Modulation of the Hypoxic Response.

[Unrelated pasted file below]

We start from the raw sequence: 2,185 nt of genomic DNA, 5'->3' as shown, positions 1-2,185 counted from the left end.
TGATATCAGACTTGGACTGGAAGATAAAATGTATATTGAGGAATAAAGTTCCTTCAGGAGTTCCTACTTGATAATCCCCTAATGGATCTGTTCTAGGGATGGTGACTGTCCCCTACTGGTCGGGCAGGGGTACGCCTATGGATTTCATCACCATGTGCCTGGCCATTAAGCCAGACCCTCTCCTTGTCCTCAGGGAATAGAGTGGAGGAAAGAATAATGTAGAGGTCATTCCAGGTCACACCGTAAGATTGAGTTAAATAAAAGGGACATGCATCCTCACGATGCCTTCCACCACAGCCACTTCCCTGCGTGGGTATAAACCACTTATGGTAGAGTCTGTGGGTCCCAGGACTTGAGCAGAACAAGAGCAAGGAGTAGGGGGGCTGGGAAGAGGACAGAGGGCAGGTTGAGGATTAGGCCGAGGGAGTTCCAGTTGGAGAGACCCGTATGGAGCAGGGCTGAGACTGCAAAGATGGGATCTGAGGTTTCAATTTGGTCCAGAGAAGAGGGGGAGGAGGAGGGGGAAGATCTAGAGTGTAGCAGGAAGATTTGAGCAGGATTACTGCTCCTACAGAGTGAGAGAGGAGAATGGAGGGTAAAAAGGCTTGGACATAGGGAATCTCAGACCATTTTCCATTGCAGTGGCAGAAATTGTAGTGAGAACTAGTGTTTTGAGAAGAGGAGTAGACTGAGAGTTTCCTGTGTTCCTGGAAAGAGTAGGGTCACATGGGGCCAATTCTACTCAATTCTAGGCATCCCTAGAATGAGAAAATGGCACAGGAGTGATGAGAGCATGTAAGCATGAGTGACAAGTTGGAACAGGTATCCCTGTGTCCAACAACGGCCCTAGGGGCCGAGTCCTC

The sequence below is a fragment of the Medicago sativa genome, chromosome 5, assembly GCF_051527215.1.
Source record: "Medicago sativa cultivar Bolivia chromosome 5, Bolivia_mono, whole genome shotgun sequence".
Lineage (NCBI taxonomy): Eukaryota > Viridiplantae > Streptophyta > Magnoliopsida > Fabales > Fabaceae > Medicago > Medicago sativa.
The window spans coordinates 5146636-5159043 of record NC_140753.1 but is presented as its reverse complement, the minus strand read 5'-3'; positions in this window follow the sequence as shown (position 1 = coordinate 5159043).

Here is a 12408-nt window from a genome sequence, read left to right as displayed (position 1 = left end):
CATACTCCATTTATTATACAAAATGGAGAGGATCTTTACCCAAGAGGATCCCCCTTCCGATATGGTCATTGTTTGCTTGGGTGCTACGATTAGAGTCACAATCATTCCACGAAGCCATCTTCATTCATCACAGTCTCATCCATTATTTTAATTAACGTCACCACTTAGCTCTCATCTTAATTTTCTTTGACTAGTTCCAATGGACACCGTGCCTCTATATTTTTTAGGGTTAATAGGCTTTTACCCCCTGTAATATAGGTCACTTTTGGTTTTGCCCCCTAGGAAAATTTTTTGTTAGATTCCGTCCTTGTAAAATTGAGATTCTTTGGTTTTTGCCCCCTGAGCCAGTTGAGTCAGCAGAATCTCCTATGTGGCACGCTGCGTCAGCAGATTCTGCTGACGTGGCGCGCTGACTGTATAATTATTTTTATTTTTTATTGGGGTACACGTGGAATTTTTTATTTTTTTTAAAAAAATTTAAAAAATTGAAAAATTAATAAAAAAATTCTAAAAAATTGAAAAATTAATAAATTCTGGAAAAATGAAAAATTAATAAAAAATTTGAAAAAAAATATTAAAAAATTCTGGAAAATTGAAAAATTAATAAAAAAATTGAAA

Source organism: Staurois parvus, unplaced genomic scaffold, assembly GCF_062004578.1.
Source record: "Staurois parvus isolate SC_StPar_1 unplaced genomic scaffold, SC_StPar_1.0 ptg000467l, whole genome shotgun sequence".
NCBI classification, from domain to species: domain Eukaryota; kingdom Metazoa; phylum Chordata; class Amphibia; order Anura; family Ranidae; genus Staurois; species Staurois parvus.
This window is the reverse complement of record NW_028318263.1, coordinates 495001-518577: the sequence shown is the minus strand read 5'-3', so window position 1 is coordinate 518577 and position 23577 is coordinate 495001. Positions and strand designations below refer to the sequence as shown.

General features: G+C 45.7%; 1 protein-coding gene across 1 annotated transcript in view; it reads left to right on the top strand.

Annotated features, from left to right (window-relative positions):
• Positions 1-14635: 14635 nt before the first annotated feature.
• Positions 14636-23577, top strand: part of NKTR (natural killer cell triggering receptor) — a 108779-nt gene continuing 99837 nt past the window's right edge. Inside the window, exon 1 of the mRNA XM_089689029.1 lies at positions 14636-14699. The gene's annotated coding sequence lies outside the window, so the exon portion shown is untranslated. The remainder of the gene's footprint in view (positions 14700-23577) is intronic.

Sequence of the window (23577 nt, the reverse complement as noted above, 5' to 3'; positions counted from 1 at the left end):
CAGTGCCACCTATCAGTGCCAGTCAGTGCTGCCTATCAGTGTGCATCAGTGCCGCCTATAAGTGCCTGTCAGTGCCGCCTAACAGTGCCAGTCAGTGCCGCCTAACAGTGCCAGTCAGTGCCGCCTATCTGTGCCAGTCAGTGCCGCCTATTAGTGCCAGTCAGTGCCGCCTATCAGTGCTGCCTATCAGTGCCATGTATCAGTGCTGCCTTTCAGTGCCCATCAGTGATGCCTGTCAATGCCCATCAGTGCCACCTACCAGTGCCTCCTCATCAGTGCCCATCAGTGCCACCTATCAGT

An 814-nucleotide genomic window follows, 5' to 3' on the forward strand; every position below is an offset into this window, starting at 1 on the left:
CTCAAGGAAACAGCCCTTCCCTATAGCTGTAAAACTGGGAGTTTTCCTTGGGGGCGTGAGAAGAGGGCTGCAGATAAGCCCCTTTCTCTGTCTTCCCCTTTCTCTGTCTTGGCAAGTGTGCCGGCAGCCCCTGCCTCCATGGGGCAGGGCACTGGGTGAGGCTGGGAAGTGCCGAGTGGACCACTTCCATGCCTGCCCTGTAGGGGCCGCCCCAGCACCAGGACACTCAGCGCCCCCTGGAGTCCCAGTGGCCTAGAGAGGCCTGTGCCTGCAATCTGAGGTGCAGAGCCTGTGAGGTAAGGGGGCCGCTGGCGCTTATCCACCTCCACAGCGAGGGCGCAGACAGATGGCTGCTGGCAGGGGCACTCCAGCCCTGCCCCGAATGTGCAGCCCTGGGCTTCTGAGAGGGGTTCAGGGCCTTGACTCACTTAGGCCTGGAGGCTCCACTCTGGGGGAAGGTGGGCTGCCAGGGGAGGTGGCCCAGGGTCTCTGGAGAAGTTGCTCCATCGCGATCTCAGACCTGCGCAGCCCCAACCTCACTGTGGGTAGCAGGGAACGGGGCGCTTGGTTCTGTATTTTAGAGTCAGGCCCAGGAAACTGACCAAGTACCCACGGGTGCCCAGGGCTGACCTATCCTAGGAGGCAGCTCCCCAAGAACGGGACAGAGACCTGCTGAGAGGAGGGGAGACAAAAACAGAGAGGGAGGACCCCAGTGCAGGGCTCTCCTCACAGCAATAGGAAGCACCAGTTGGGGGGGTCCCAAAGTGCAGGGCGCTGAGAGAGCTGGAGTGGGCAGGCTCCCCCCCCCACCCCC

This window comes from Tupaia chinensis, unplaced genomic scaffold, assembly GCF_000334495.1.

Hypoxia stimulates a variety of adaptive responses, many mediated via the hypoxia inducible factors (HIF) family of transcriptional complexes. The balance of HIF-1, -2 and -3 controls a variety of genes, directly up-regulating transcription of genes involved in erythropoiesis, angiogenesis, vasomotor tone, metabolic pathways and processes related to cell multiplication and survival, and indirectly reducing the transcription of genes with other effects. HIF transcription factors are heterodimers consisting of an oxygen-regulated alpha chain bound to the constitutive aryl hydrocarbon receptor nuclear translocator. Under circumstances where oxygen is abundant the activity of the alpha chain is blocked by the actions of members of a family of oxygen-, iron- and oxoglutarate-dependent dioxygenase enzymes. Hydroxylation of two critical prolyl residues by the HIF prolyl hydroxylases (PHD1-3) leads to recognition by the von Hippel-Lindau E3 ubiquitin ligase complex, polyubiquitylation of the alpha chain and its consequent destruction by the proteasome. Hydroxylation of an asparaginyl residue by Factor Inhibiting HIF prevents any surviving HIF alpha chains from recruiting p300-CBP proteins, important for maximal transcriptional activation. Under conditions of acute hypoxia enzyme activity is suppressed, the HIF alpha chains are allowed to exist in their active form and target gene transcription is enhanced. In sustained hypoxia, adaptive responses mediated by the HIF pathway reduce oxygen demand and increase oxygen supply and thus ultimately down-regulate the pathway. However, a number of other processes also modulate HIF signalling and the balance between HIF-1 and HIF-2 actions. These include the generation of antisense HIF-1 and micro RNAs, up-regulation of HIF-3 alpha, antagonism of the HIF-p300 interaction by CITED2, increased PHD2 and PHD3 levels and effects on the pool of ankyrins within the cell which compete with HIF for the action of FIH. Additionally, effects on intermediary metabolism, reactive oxygen species, iron availability, nitric oxide levels and redox status within the cell may modulate HIF activity. Together, these effects lead to a reduction in the magnitude of the HIF response even if oxygenation is not restored and are predicted to alter the responsiveness of the system when oxygenation is restored.